# Rank-size distribution and UK census 2011 data set

While we haven't told you the previous post on Kawasaki dynamics is actually meant as a context towards upcoming series of posts. While it covered theoretical aspect of the upcoming series, as the model we will talk about is build on the same premise as Kawasaki interpretation of the Ising model, this post will cover empirical aspect of the upcoming series.

Namely, here we introduce you to the rank-size distributions and illustrate the concept using UK census 2011 data. Note that the data is freely available from NOMIS website). Here in this post we will use Tables KS201EW, KS209EW, KS301EW, KS402EW and QS607EW. Our geographical resolution being postal areas.

Rank-size distribution is obtained simply by ordering the data from largest to smallest and plotting it (rank on x-axis and value on y-axis). Precisely because the data is order by "size", this particular plot is known as rank-size distribution. This kind of plot allows to explore size scaling phenomena (the well-known Zipf and Pareto laws would be an example of power-law scaling phenomena revealed by rank-size distribution plot). While this kind of plot also has ties to survival analysis.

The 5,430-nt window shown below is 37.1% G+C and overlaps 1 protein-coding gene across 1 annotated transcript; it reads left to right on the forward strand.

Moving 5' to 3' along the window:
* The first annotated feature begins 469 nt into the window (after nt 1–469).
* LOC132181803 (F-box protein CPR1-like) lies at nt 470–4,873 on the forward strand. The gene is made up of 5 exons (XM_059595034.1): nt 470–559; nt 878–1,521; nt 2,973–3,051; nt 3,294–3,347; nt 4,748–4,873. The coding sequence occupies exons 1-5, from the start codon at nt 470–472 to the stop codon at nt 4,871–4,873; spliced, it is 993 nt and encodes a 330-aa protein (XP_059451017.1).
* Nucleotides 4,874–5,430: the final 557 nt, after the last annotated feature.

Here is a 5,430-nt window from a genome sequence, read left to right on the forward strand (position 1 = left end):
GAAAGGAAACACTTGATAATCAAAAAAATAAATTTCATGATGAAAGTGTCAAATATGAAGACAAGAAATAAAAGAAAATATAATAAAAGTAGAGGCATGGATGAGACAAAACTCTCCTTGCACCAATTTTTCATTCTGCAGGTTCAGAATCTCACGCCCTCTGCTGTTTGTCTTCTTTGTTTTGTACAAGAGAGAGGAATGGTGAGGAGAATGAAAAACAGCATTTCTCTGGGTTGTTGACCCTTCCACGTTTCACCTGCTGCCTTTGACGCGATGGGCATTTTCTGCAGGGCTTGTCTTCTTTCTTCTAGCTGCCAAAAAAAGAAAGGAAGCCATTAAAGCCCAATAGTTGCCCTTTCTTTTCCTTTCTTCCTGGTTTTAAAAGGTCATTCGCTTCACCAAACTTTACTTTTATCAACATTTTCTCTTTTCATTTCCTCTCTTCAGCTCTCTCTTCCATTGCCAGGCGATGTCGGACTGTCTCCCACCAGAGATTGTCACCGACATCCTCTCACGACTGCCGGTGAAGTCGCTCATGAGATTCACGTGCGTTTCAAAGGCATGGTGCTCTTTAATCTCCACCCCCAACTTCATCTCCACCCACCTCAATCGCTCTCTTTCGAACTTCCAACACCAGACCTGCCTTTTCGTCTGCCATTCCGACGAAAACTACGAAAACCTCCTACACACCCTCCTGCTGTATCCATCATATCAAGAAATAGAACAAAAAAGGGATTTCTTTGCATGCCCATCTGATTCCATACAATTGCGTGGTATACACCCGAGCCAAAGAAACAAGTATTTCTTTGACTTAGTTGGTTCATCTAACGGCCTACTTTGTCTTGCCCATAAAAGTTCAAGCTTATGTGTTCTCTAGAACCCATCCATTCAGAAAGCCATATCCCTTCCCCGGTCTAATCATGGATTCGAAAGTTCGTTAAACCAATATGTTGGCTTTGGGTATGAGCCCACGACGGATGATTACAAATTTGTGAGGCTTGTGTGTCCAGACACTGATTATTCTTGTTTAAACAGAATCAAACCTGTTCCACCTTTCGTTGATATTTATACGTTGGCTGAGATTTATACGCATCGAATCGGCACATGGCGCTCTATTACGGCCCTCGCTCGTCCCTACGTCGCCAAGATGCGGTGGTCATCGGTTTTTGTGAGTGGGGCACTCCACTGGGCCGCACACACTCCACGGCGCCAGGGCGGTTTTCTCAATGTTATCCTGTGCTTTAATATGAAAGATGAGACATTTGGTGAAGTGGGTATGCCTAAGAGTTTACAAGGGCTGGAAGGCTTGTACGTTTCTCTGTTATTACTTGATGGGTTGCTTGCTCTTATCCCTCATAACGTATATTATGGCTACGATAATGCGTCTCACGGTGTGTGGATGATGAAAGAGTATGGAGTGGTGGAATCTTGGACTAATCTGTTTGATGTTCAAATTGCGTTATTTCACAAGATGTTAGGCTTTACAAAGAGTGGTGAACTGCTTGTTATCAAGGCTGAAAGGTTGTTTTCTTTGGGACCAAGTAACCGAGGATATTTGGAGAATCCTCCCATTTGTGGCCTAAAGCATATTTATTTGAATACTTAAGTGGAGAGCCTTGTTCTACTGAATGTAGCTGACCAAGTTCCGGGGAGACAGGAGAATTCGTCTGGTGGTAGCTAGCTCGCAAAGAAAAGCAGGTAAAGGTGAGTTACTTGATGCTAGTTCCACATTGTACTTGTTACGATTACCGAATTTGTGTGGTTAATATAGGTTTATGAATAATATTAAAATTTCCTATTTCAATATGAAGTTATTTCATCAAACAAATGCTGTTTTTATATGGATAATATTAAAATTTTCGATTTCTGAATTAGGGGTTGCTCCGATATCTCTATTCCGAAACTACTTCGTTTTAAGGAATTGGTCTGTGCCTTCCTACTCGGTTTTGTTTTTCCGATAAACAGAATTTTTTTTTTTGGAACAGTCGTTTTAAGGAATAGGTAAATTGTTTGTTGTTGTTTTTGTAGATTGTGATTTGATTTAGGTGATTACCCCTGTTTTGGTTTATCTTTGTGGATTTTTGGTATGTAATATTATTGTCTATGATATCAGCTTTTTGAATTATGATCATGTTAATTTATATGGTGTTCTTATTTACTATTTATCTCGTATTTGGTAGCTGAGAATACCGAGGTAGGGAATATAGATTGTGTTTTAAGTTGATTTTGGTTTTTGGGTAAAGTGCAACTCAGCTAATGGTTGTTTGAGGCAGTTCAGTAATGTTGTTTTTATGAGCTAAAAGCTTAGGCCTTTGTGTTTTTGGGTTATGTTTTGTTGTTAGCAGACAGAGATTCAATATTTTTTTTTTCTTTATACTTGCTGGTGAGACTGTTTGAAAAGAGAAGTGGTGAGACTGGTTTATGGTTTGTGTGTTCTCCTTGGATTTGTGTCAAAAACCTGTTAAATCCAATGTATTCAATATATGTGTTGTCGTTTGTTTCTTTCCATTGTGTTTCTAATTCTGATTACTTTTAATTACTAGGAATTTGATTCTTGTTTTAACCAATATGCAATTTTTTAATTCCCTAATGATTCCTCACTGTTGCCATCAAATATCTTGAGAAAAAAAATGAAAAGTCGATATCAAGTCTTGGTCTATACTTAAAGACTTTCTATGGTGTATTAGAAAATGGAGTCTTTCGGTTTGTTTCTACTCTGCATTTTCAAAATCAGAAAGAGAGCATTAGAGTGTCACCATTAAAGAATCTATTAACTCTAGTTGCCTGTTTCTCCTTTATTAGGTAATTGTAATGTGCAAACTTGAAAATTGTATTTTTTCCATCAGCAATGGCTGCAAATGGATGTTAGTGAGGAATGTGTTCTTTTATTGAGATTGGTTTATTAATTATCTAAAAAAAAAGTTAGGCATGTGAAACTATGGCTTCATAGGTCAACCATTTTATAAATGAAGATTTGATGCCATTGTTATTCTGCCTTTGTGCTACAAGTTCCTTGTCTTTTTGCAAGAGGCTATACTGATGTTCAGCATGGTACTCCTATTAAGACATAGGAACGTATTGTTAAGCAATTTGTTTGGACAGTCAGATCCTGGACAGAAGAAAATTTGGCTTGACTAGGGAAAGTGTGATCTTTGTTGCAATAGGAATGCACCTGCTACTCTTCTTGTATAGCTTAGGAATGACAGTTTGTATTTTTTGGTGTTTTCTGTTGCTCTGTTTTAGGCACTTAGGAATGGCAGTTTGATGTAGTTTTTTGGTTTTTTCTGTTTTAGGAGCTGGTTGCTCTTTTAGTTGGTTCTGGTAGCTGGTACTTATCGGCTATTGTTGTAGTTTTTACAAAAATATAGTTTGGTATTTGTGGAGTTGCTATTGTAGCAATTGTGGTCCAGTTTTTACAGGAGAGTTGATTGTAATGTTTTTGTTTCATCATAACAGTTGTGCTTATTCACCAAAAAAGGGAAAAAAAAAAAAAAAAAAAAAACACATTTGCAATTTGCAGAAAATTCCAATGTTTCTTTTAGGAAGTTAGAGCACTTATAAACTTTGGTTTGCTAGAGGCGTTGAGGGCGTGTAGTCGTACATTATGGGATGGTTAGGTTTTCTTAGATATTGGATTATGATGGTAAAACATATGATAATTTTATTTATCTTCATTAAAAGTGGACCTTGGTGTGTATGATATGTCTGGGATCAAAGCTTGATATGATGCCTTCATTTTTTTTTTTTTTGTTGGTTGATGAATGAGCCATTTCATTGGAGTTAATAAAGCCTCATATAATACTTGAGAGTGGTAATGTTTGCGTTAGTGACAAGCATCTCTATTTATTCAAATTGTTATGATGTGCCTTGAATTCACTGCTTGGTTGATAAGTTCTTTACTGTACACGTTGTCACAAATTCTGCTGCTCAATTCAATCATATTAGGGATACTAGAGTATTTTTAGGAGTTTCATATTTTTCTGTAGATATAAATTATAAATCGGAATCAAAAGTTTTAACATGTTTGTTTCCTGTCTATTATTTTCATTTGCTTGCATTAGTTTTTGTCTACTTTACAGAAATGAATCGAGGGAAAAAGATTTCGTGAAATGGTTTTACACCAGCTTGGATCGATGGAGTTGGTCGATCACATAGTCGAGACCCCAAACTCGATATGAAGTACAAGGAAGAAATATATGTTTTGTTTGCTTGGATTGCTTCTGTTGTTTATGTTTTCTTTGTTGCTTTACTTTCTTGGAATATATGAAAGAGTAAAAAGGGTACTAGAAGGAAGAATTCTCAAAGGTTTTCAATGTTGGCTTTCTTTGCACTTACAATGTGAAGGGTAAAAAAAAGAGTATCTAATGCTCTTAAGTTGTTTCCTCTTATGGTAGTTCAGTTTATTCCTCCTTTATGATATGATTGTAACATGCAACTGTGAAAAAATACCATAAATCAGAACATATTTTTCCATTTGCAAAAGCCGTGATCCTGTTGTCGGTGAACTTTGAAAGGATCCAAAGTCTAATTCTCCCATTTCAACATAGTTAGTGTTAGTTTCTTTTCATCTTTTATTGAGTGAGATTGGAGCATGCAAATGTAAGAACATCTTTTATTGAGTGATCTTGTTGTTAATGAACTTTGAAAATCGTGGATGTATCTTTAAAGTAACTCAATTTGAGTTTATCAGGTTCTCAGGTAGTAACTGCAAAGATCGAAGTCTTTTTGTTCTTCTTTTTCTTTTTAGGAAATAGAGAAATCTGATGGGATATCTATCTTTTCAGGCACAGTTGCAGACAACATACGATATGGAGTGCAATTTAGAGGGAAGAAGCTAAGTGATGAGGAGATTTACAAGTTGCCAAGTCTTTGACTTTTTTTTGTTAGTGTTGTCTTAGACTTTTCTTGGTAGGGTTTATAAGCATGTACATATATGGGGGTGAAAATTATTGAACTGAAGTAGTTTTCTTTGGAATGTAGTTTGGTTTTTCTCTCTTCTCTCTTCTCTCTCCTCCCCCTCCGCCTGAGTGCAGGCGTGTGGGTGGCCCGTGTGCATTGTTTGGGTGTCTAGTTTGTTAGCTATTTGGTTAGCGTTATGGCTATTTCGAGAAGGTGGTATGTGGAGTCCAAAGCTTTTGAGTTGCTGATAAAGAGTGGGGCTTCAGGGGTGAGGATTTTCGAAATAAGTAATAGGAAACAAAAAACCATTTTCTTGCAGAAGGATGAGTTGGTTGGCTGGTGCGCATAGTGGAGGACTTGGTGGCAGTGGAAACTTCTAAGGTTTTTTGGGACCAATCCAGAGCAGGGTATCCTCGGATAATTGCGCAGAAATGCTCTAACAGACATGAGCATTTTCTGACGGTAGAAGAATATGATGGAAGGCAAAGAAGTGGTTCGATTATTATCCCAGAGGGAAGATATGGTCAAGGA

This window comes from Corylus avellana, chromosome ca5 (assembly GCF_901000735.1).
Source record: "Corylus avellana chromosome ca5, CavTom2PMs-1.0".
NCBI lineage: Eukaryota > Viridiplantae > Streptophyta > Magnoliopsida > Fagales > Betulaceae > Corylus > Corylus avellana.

If sample size is quite large, then rank-size distribution function is well approximated by an inverse cumulative distribution function (also known as quantile function). One just has to reverse the order:

\begin{equation} RSD\left( \vec{\theta}, k \right) = CDF^{-1} \left( \vec{\theta}, 1-k \right) . \end{equation}

In the above \( RSD\left(\dots\right) \) is the rank-size distribution function, \( \vec{\theta} \) is the distribution parameter vector, \( k \) is normalized rank (\( k \in [0,1] \)) and \( CDF^{-1} \) is the inverse cumulative distribution function.

After this quick introduction we invite you to explore scaling behavior of the UK census 2011 data using the interactive app below.